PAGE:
Are Sunday liquor sales good for the economy or another road to perdition? You’ll decide
By Catherine Godbey, Staff Writer, The Decatur Daily
The date is set and the lines drawn. On April 13, Decatur voters will decide whether to become the 13th location in Alabama to allow Sunday alcohol sales.
On one side are businesses and economic organizations arguing Sunday sales translate to more revenue for the city. On the other are some religious leaders and conservative citizens concerned that legalizing Sunday sales could mean increased alcohol consumption.
The Decatur-Morgan County Chamber of Commerce stands on the pro-sale side — now.
“Locally, this is probably in the top one or two things we want to get done because of the amount of money we are losing to other counties,” said John Seymour, chamber president. “We have talked about this issue for five or six years.”
Seymour said some prospective restaurants drop Decatur from consideration because of the lack of Sunday sales. Approving the alcohol sales would attract top-of-the-line restaurants and bolster existing restaurants, Seymour said.
“We have talked to enough restaurants in town to know they are very interested and supportive of this,” he said.
While permitting alcohol in eating establishments would benefit restaurants, it would not create a substantial revenue impact for the city. On-premises sales account for at most 10 percent of the city’s alcohol revenue, Seymour said.
Whether the Decatur City Council restricts Sunday sales to on-premises only could determine whether the chamber continues to support the measure.
“Off-premise sales account for 90 to 95 percent of all alcohol sales,” Seymour said. “If they (the City Council) want on-premise only, then we may not be interested anymore or support this as strongly. It is not a significant enough impact for the city.”
The City Council must hold a public meeting announcing any regulations or restrictions to Sunday sales at least 10 days prior to the vote.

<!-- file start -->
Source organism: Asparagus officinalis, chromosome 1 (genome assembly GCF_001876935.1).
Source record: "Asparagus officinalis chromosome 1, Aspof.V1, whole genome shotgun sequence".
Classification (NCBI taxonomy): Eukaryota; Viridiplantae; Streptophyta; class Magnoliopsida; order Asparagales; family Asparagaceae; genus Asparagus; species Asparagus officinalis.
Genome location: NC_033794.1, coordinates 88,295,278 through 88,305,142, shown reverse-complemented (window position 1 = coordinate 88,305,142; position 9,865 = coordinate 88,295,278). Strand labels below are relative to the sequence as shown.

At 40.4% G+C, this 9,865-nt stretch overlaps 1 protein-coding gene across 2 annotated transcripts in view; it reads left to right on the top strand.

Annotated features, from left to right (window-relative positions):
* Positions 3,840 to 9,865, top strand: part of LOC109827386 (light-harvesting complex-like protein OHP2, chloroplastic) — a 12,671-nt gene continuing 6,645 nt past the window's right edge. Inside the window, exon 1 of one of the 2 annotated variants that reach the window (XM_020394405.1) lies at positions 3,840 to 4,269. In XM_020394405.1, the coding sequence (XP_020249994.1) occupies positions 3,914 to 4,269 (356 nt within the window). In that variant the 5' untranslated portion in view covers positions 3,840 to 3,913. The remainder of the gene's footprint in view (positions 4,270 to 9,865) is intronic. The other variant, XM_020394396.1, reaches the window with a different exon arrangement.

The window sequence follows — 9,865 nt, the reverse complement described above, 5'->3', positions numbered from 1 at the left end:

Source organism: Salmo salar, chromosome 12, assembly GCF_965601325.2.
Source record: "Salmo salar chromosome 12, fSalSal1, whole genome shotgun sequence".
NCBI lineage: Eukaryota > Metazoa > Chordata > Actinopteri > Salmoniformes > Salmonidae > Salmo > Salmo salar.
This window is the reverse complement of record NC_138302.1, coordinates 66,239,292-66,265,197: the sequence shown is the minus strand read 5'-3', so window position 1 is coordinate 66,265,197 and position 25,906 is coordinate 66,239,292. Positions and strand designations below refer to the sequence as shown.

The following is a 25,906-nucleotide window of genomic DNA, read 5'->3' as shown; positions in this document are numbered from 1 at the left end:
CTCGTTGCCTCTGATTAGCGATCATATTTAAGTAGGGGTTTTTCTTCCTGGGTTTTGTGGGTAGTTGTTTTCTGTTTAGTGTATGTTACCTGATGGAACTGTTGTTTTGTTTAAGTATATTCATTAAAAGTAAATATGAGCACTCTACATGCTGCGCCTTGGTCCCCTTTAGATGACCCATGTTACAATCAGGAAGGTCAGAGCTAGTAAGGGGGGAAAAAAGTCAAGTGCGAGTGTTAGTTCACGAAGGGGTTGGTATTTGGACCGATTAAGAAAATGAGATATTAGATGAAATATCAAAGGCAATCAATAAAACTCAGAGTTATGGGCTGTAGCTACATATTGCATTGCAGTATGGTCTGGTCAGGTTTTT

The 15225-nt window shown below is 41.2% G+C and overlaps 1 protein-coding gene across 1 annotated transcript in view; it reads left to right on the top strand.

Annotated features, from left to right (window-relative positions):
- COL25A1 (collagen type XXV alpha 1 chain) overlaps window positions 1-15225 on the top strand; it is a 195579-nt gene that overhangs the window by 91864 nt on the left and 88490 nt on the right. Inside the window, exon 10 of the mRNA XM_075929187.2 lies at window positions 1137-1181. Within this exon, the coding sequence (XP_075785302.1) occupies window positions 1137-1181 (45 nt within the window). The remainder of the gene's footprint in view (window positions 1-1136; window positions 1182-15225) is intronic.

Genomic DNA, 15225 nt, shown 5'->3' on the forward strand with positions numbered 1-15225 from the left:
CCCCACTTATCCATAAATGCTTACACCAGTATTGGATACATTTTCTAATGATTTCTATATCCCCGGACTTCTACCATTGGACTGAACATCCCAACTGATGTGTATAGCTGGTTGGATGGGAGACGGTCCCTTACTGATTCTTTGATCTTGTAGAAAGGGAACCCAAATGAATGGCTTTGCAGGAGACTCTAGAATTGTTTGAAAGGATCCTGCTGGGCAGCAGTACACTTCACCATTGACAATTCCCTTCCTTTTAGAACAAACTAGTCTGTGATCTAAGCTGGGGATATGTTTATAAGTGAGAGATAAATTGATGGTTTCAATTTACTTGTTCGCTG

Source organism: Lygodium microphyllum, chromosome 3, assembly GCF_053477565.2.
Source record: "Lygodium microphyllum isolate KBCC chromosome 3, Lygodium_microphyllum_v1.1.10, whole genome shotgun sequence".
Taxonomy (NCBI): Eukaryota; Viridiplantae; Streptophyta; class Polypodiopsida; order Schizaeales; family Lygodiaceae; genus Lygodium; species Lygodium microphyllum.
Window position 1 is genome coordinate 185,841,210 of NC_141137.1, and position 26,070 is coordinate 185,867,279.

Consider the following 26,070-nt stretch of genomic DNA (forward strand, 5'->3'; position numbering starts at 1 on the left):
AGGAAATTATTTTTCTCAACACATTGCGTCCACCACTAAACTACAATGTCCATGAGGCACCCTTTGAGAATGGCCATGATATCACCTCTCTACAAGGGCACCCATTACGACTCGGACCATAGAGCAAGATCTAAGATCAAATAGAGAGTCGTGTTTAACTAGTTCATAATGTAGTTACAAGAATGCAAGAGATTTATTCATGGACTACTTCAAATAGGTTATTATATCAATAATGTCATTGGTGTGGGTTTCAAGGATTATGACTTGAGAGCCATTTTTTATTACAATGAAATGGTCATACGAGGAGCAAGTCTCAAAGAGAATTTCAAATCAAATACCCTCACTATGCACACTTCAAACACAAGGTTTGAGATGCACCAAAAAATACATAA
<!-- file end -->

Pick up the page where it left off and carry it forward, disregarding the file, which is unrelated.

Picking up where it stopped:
According to Alabama’s Alcoholic Beverage Control Board, of the eight counties and four cities that have legalized Sunday sales, only two restrict purchases to on-premise sites.
Along with the Chamber, the Decatur-Morgan County Convention and Visitors Bureau endorsed the referendum. Both organizations, focused on bringing people to Decatur, whether permanently or temporarily, have pursued Sunday alcohol sales since 2005.
While the Chamber and the CVB promote the potential businesses and conventions Sunday sales could lure to Decatur, dissenters present a moral argument against the referendum.
‘Never the answer’
Mike Nix, minister at Beltline Church of Christ, sided with the opposition.
“I know alcohol is never the answer, and it certainly contributes to problems,” Nix said. “I’m certainly not in favor of encouraging further alcohol consumption.”
The Rev. Karockas Watkins at Emmanuel Church International did not support or oppose the referendum.
“I’m not for it but I’m not in opposition either or protesting against it,” Watkins said. “Every day is a sacred day and, actually, Saturday, historically in religion, is more of a sacred day.”
Although individuals, including Nix, Mayor Don Stanford and Councilmen Roger Anders and Gary Hammon, are morally oppose to Sunday sales, no organized effort against the referendum has emerged.
Southside Baptist Church Pastor Ben Hayes said leaders in most churches will probably speak out against the referendum but an organized opposition is unlikely.
“With the time frame, there just is not a lot of time to try to organize,” Hayes said. “But for the most part, we, as Southern Baptists, are against the purchase and use of alcohol on any day but especially Sunday, the Lord’s Day.”
If approved, Decatur would be the first wet city in a dry county to permit sales on Sundays. Passage of the referendum would allow alcohol sales citywide, excluding portions of the city located in Limestone County, after 12 p.m.
Even if the referendum passes, after the vote, the City Council must pass an ordinance legalizing Sunday sales.
Although in opposition to the issue, Stanford, Anders and Hammon said voters should decide if they want to expand Decatur’s alcohol availability.
In 51 days the voters will decide and cast ballots either joining the Chamber of Commerce and the CVB or some religious leaders and conservative individuals.